Some Ohio readers might already be aware of the medical evidence linking diabetes to cardiovascular disease and heart attacks. Diabetes often goes undiagnosed despite the manifestation of cardiovascular problems. Undiagnosed diabetes may be the cause behind ten percent of heart attacks, according to new research presented at the Quality of Care and Outcomes Research Scientific Session 2014.
The lead author of the study, an assistant professor at the University of Missouri as well as at Saint Luke's Mid America Heart Institute, said that it was important to diagnose diabetes in patients who have had heart attacks because of the ways in which diabetes contributes to heart disease. Diabetes may be present but undiagnosed in as many as 7 million Americans, in addition to the estimated 25.8 million Americans who have been diagnosed with the disease. It can cause increased blood sugar levels, which can, in turn, increase a person's risk of heart attack. Two out of three people who have diabetes die from cardiovascular disease, according to statistics released by the American Heart Association.
The Heart Foundation has said that at least 920,000 people in the U.S. will have heart attacks in 2014. Fifty percent of those incidents will happen without warning. The failure to diagnose diabetes may contribute to heart attacks in some of these cases. The Quality of Care study's authors relied on the post-heart-attack A1C levels of 2,854 patients who didn't know they were diabetic. A1C levels allow medical personnel to determine the patient's blood sugar levels over a period of two to three months prior to the test. Based on the data studied, doctors were 17 times more likely to discover diabetes if they checked the patient's A1C levels.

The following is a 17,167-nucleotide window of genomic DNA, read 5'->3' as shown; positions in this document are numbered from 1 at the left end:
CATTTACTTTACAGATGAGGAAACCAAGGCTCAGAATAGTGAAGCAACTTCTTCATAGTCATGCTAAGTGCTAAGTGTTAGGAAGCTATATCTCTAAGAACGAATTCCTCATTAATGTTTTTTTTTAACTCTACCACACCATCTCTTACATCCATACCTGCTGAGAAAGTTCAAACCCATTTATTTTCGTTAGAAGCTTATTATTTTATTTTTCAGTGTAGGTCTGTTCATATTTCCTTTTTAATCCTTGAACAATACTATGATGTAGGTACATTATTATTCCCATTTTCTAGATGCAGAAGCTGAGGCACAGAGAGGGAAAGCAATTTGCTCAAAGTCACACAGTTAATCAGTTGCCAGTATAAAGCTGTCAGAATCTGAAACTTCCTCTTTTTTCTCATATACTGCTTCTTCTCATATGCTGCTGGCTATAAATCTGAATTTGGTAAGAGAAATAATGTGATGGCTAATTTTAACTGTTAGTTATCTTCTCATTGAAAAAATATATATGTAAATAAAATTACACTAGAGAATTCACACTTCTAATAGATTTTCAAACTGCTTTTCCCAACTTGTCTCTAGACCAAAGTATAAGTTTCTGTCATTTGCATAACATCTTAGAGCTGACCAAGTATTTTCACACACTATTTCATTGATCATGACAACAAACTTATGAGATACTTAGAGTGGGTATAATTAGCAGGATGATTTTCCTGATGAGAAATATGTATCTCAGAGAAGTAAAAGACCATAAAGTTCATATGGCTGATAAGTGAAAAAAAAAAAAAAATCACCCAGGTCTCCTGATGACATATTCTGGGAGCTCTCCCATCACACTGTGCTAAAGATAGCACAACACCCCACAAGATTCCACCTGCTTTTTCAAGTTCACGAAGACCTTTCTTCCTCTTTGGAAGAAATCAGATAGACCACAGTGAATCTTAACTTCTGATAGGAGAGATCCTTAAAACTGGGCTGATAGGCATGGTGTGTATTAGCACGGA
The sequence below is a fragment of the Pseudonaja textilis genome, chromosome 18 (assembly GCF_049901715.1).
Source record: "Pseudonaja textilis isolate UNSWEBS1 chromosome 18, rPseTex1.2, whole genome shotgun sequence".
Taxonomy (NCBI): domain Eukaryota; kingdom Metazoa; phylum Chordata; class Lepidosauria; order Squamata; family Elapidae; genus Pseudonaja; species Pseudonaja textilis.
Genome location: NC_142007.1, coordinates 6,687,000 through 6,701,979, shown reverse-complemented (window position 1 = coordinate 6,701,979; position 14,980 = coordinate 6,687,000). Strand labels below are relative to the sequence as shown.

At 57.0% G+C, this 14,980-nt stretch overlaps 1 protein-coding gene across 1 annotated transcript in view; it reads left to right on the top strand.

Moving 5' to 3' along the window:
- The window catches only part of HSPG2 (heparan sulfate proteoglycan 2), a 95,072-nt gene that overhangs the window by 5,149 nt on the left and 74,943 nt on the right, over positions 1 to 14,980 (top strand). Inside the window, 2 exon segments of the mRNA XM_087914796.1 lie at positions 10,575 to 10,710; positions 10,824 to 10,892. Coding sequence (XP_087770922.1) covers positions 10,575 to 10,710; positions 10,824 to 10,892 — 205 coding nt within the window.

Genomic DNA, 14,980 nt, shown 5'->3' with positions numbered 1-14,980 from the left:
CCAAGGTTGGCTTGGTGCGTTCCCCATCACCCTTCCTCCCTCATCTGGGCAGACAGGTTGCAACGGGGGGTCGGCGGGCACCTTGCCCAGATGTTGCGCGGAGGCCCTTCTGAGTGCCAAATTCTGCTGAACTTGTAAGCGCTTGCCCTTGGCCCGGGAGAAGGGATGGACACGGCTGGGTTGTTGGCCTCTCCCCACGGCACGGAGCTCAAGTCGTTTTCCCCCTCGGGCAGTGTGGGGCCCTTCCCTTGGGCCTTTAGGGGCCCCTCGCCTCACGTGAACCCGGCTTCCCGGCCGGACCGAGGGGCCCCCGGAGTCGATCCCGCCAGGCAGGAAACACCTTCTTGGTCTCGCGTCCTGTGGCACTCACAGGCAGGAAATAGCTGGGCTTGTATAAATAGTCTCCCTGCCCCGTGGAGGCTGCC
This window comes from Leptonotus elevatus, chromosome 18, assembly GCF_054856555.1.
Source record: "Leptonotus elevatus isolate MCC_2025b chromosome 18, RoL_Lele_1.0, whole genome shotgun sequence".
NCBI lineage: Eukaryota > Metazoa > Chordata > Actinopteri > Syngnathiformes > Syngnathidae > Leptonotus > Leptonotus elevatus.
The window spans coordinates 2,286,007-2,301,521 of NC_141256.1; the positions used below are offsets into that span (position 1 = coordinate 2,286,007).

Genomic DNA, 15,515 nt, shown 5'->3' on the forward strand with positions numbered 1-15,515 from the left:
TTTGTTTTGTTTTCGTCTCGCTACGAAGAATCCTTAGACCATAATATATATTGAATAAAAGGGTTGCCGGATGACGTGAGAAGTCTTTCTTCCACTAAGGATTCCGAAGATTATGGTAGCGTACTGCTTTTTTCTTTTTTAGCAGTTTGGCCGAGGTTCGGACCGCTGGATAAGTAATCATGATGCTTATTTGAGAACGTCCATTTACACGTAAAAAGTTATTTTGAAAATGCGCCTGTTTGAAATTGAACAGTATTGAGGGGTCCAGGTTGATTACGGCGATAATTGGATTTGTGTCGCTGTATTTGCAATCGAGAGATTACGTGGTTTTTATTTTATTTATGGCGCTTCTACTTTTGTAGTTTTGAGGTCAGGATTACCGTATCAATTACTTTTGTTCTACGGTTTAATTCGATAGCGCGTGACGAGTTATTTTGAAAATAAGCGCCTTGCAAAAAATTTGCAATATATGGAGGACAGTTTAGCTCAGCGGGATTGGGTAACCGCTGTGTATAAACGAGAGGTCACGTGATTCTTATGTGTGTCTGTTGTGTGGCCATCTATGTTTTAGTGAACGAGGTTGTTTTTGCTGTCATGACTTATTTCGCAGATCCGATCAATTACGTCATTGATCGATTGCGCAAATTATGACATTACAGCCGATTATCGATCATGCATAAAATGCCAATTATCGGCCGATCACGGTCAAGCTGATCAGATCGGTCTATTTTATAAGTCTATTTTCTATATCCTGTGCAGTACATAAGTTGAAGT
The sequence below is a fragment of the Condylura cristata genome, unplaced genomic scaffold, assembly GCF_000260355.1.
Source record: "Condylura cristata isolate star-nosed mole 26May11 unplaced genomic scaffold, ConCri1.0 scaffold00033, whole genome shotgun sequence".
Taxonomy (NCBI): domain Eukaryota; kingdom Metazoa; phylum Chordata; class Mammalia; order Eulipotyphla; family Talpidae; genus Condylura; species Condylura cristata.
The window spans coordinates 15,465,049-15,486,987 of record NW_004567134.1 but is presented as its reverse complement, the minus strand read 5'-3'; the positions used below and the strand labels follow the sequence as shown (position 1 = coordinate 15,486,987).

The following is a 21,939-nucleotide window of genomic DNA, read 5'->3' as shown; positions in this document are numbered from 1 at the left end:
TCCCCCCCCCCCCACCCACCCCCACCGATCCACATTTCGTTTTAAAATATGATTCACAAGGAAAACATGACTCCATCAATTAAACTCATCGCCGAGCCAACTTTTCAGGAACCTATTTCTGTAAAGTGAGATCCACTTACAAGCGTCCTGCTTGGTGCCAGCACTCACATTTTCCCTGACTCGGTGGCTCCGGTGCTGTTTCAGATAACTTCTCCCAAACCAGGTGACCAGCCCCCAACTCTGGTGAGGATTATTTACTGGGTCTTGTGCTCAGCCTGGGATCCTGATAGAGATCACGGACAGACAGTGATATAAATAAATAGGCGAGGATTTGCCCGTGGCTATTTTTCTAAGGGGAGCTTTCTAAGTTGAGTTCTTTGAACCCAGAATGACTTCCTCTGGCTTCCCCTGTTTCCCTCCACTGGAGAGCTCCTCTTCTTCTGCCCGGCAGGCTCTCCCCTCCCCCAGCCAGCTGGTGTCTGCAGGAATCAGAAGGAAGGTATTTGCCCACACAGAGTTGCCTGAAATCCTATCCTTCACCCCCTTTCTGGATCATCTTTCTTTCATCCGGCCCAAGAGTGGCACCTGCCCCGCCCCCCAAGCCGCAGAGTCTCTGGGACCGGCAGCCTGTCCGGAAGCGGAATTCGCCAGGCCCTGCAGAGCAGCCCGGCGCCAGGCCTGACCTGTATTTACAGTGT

In a case where a person suffers injury because of failure to diagnose or other medical malpractice, a personal injury lawyer may be able to help the injured party secure compensation. Expert testimony is often necessary in medical malpractice cases where liability is disputed. A lawyer may arrange for experts and take depositions, negotiate with insurers and present the case at trial.
Source: Medical Daily , "Diabetes May Cause Heart Attacks When Doctors Fail To Diagnosis The Disease", Samantha Olson, June 03, 2014